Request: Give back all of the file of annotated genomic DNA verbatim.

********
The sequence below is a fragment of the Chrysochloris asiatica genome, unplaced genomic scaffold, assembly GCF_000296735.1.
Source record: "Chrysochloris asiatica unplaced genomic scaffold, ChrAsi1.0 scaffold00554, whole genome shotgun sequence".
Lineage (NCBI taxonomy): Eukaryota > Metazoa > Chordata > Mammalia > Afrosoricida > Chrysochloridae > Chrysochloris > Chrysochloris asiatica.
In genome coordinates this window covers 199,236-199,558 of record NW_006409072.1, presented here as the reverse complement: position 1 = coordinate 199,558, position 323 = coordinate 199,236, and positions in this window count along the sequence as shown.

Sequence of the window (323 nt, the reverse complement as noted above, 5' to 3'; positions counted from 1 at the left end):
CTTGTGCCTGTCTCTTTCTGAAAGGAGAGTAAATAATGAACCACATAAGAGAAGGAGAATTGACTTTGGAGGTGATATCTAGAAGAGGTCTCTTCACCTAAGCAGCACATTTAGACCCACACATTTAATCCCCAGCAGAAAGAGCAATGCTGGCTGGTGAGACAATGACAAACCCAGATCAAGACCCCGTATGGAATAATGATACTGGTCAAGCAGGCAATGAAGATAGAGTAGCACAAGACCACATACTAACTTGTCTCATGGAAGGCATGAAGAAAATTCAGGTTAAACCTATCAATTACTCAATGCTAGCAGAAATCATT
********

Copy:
The sequence below is a fragment of the Chrysochloris asiatica genome, unplaced genomic scaffold, assembly GCF_000296735.1.
Source record: "Chrysochloris asiatica unplaced genomic scaffold, ChrAsi1.0 scaffold00554, whole genome shotgun sequence".
Lineage (NCBI taxonomy): Eukaryota > Metazoa > Chordata > Mammalia > Afrosoricida > Chrysochloridae > Chrysochloris > Chrysochloris asiatica.
In genome coordinates this window covers 199,236-199,558 of record NW_006409072.1, presented here as the reverse complement: position 1 = coordinate 199,558, position 323 = coordinate 199,236, and positions in this window count along the sequence as shown.

Sequence of the window (323 nt, the reverse complement as noted above, 5' to 3'; positions counted from 1 at the left end):
CTTGTGCCTGTCTCTTTCTGAAAGGAGAGTAAATAATGAACCACATAAGAGAAGGAGAATTGACTTTGGAGGTGATATCTAGAAGAGGTCTCTTCACCTAAGCAGCACATTTAGACCCACACATTTAATCCCCAGCAGAAAGAGCAATGCTGGCTGGTGAGACAATGACAAACCCAGATCAAGACCCCGTATGGAATAATGATACTGGTCAAGCAGGCAATGAAGATAGAGTAGCACAAGACCACATACTAACTTGTCTCATGGAAGGCATGAAGAAAATTCAGGTTAAACCTATCAATTACTCAATGCTAGCAGAAATCATT